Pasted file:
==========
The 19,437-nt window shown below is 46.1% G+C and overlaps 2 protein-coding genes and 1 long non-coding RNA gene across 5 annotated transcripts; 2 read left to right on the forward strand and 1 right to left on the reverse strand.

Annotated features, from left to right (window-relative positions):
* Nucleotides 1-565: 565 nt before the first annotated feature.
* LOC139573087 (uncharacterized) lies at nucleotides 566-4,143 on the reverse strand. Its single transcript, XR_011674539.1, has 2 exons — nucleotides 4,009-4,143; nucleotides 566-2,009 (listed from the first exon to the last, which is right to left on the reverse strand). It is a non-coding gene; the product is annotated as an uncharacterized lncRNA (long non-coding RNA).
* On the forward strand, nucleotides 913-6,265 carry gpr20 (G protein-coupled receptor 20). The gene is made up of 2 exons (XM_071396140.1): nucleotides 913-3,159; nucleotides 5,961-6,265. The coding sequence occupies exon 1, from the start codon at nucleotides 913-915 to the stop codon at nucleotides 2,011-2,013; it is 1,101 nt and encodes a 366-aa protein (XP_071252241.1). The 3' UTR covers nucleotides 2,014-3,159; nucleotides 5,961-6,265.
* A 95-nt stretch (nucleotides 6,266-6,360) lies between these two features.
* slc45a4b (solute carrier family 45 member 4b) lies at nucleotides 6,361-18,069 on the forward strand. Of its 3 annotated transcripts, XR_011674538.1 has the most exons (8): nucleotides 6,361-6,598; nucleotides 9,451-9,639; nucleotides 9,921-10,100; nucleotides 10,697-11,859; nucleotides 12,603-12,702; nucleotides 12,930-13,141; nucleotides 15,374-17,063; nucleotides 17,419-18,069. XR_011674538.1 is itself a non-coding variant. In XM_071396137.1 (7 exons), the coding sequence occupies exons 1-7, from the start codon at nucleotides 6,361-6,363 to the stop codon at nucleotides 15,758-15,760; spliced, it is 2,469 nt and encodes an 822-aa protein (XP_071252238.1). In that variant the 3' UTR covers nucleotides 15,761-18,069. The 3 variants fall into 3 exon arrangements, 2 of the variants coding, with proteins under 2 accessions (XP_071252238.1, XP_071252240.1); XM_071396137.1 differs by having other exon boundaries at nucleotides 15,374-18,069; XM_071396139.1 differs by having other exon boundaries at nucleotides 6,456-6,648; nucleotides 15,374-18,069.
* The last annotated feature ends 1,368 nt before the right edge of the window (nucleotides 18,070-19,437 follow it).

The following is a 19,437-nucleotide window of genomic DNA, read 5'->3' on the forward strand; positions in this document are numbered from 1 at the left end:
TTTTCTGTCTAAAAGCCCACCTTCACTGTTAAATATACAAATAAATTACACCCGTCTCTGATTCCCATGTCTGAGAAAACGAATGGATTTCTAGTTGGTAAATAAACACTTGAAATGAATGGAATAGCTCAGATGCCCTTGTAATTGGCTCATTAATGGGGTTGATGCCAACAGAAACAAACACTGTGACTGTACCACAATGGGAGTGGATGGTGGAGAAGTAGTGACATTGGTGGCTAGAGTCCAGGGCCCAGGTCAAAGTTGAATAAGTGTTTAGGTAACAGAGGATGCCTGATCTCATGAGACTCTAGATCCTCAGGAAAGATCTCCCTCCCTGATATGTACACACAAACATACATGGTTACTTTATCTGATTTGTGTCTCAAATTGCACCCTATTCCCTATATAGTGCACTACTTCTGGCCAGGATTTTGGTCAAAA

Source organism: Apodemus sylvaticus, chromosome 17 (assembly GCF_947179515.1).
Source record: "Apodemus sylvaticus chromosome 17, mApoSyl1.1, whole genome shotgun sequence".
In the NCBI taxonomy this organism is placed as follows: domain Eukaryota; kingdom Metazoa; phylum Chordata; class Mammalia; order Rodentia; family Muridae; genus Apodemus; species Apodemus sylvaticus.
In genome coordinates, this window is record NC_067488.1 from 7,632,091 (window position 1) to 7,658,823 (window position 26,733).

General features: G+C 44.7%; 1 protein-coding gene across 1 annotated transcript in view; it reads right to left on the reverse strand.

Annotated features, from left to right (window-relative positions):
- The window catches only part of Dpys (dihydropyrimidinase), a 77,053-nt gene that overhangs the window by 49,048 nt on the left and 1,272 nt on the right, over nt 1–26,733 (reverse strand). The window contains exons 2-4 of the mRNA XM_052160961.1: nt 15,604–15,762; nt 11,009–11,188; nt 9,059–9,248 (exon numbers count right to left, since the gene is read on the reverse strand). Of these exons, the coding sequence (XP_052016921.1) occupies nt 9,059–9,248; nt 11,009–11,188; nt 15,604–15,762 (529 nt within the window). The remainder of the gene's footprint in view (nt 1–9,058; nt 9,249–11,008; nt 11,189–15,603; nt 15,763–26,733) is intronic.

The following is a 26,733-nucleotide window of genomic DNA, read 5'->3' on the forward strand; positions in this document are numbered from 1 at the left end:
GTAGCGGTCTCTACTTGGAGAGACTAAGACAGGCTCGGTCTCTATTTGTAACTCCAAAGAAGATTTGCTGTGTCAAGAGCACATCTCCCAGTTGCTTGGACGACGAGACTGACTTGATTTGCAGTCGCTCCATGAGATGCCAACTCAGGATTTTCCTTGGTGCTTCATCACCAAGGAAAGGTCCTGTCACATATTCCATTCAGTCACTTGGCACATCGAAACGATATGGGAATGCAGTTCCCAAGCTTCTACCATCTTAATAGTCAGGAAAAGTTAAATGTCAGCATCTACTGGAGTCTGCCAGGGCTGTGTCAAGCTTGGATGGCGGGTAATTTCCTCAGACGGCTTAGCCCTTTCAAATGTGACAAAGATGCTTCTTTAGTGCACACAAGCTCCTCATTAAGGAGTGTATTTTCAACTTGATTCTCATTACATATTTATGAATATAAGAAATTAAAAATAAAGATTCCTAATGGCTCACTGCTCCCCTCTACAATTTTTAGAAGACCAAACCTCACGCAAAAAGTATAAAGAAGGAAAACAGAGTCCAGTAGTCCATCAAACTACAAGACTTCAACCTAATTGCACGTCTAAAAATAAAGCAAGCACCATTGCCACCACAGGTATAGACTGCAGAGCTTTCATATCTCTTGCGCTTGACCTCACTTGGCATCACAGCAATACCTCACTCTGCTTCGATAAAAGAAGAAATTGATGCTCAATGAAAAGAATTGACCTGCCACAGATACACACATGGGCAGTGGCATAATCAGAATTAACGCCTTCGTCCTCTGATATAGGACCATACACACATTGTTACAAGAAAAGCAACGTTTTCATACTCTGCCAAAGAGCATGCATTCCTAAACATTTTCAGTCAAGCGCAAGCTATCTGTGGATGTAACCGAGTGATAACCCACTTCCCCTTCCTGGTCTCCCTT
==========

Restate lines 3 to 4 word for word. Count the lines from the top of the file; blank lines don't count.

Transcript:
* Nucleotides 1-565: 565 nt before the first annotated feature.
* LOC139573087 (uncharacterized) lies at nucleotides 566-4,143 on the reverse strand. Its single transcript, XR_011674539.1, has 2 exons — nucleotides 4,009-4,143; nucleotides 566-2,009 (listed from the first exon to the last, which is right to left on the reverse strand). It is a non-coding gene; the product is annotated as an uncharacterized lncRNA (long non-coding RNA).